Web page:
In METREX, the mean annual rate of moderate or severe exacerbations in the modified intention-to-treat population with an eosinophilic phenotype (462 patients) was 1.40 per year in the mepolizumab group versus 1.71 per year in the placebo group (rate ratio, 0.82; 95% confidence interval [CI], 0.68 to 0.98; adjusted P=0.04); no significant between-group differences were found in the overall modified intention-to-treat population (836 patients) (rate ratio, 0.98; 95% CI, 0.85 to 1.12; adjusted P>0.99). In METREO, the mean annual rate of moderate or severe exacerbations was 1.19 per year in the 100-mg mepolizumab group, 1.27 per year in the 300-mg mepolizumab group, and 1.49 per year in the placebo group. The rate ratios for exacerbations in the 100-mg and 300-mg mepolizumab groups versus the placebo group were 0.80 (95% CI, 0.65 to 0.98; adjusted P=0.07) and 0.86 (95% CI, 0.70 to 1.05; adjusted P=0.14), respectively. A greater effect of mepolizumab, as compared with placebo, on the annual rate of moderate or severe exacerbations was found among patients with higher blood eosinophil counts at screening. The safety profile of mepolizumab was similar to that of placebo.

CONCLUSIONS:

Mepolizumab at a dose of 100 mg was associated with a lower annual rate of moderate or severe exacerbations than placebo among patients with COPD and an eosinophilic phenotype. This finding suggests that eosinophilic airway inflammation contributes to COPD exacerbations. (Funded by GlaxoSmithKline; METREX and METREO

Comments

This study is based on the premise that there is at least a subset of COPD patients whose exacerbations are associated with eosinophilic inflammation. Rather than trying to use a constellation of clinical characteristics and biomarkers to define a so-called asthma/COPD overlap phenotype, the focus on treatable traits (high eosinophil count) may simplify decision-making. Investigators from this study and others have suggested that ICSs appear to have the greatest benefit in COPD patients with peripheral blood absolute eosinophil counts above 300 and at least 2 exacerbations in the previous 12 months.3-5,19 In both trials, at least 94% of patients fell into current Group D classification with 2 moderate or 1 severe exacerbation(s). It is not clear from the study design whether patients were all converted over to the same ICS/LABA/LAMA combination of drugs. In the METREX study the unselected population included those who met the eosinophil criteria and a group that had eosinophil counts less than 150/μL. Adding the non-eosinophilic group in the analysis rendered the results in the METREX trial statistically insignificant. Interestingly, the placebo group had slightly higher baseline eosinophil levels compared to the mepolizumab group, (290 versus 260/μL) for those with an eosinophil count of greater than 150/μL at time of study entry and 360 versus 200/μL respectively for those who had peripheral blood eosinophil counts greater than 300 in the previous 12 months. It is worth noting that the exacerbation rates in the placebo groups during 12 months before the study (2.5 to 2.6) were significantly higher than during the 12 months of the trial (around 1.5-1.7). The authors propose that this might reflect the study effect, that patients were using the medications more regularly and appropriately during the trial. In the METREO study they did not meet statistical significance for the primary endpoint for either dose. This indeed emphasizes the need to ensure that patients are compliant and adherent with standard therapies before making decisions about trials with biologics. The 100mg dose appeared to be at least as, if not more, effective than the 300 mg dose in the METREO study. The authors also noted higher rates of pneumonia in these studies (9%-11%) compared to other reports. They offered that this could be related to the relatively high dose ICS use in this refractory group of COPD patients with frequent exacerbations. Further, there were so few exacerbation events that they were unable to assess reductions of severe exacerbations or mortality in this study. None of the secondary endpoints studied, including St George’s Respiratory Questionnaire, CAT score, time to first moderate to severe exacerbation, and exacerbations leading to emergency department visits or hospitalizations reached statistical significance. The bottom line is that it is likely that there is a subset of COPD patients who may or may not meet the criteria for asthma/COPD overlap but appear to have treatable traits including frequent exacerbations of 2 or more moderate exacerbations or 1 hospitalization in the previous 12 months and an eosinophil count of 150 per microliter at time of evaluation regardless of their steroid use or at least a 300 eosinophil per microliter historically that should be considered for treatment with mepolizumab after having failed high dose inhaled corticosteroids and or systemic corticosteroids.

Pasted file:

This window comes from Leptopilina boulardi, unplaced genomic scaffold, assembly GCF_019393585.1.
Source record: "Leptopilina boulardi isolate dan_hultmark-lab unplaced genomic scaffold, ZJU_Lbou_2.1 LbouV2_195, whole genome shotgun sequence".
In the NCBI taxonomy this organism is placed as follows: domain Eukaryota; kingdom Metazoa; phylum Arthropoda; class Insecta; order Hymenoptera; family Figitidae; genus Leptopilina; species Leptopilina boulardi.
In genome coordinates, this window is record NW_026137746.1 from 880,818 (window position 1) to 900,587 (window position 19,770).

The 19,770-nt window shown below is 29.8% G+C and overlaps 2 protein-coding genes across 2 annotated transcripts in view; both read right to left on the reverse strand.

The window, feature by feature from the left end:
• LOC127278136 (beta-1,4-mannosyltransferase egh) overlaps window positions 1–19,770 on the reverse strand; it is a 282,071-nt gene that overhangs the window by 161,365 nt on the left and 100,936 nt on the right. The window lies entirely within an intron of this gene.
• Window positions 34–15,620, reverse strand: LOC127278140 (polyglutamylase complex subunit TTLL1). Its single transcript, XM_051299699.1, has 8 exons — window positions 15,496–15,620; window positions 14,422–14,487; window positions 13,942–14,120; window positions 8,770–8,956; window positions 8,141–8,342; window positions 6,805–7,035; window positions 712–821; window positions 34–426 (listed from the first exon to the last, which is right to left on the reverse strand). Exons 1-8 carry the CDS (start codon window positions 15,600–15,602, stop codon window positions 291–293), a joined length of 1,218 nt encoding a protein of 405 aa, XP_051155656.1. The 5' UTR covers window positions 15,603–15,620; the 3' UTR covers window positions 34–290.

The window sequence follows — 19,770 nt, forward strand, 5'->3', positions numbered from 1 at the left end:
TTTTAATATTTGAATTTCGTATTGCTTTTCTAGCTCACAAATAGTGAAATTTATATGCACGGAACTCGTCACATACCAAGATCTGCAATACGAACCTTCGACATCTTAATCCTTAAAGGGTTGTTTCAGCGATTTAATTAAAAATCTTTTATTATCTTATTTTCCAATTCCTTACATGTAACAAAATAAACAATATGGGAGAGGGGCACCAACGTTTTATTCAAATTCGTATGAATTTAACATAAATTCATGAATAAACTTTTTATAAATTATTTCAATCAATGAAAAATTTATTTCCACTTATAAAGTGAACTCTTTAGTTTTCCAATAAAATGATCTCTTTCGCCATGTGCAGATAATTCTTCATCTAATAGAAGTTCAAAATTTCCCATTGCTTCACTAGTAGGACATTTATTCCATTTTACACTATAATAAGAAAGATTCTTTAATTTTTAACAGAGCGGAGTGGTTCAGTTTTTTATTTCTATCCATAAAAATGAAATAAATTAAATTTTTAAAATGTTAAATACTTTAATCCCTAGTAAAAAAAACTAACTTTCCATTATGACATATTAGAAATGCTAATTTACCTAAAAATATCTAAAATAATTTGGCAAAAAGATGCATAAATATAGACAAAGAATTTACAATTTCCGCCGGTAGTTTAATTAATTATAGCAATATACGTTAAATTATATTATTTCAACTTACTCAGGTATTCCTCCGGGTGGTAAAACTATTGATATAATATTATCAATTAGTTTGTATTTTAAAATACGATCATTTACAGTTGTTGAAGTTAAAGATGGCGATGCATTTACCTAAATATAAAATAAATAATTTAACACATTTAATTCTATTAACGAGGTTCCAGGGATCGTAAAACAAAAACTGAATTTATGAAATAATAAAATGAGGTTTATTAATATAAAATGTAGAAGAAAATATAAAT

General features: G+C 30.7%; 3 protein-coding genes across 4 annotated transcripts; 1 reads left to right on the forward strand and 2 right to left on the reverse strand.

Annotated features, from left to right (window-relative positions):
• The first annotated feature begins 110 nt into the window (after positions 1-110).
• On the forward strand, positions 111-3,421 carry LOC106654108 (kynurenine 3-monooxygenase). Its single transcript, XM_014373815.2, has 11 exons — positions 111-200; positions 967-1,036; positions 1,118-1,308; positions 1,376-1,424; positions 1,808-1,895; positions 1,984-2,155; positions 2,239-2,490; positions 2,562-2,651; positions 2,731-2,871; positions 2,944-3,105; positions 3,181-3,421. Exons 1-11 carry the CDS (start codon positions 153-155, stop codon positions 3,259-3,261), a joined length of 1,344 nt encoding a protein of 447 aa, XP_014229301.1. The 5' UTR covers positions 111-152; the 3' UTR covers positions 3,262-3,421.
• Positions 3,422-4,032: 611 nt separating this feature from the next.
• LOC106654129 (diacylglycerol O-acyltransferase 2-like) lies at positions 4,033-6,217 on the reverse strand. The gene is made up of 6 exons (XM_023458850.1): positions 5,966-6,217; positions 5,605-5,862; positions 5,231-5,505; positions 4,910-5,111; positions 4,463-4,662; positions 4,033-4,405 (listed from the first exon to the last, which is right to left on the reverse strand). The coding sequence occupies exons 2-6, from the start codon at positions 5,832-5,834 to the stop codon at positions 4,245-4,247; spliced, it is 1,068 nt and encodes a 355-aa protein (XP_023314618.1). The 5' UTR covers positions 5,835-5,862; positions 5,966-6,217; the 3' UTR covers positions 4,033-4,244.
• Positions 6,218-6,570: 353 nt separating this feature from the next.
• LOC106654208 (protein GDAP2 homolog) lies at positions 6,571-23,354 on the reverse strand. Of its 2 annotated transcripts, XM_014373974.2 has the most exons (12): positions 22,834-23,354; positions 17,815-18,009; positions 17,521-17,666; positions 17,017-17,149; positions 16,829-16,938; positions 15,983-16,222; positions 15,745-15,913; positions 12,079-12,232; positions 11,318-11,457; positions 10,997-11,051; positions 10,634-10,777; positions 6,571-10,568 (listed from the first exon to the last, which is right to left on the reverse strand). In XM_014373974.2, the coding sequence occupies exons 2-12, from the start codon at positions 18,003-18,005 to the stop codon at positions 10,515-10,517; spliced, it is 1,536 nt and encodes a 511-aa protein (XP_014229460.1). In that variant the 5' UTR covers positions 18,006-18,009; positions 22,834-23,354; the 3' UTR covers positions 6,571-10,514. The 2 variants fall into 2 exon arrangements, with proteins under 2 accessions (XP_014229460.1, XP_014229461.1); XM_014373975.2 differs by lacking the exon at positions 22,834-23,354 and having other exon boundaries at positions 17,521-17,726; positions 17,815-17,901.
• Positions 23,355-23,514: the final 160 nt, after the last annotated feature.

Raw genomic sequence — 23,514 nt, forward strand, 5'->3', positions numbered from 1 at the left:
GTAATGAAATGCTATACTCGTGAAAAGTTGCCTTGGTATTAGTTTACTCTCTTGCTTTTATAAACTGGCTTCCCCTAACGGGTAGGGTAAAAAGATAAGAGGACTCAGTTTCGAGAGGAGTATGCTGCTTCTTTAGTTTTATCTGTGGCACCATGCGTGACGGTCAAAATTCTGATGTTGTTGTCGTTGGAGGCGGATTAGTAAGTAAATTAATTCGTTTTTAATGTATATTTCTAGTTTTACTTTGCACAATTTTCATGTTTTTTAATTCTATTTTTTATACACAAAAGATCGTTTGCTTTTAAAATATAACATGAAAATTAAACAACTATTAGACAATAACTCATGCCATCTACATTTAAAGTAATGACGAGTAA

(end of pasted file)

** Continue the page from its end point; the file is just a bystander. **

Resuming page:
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Posted in: Journal Club, Volume 5 | Issue 1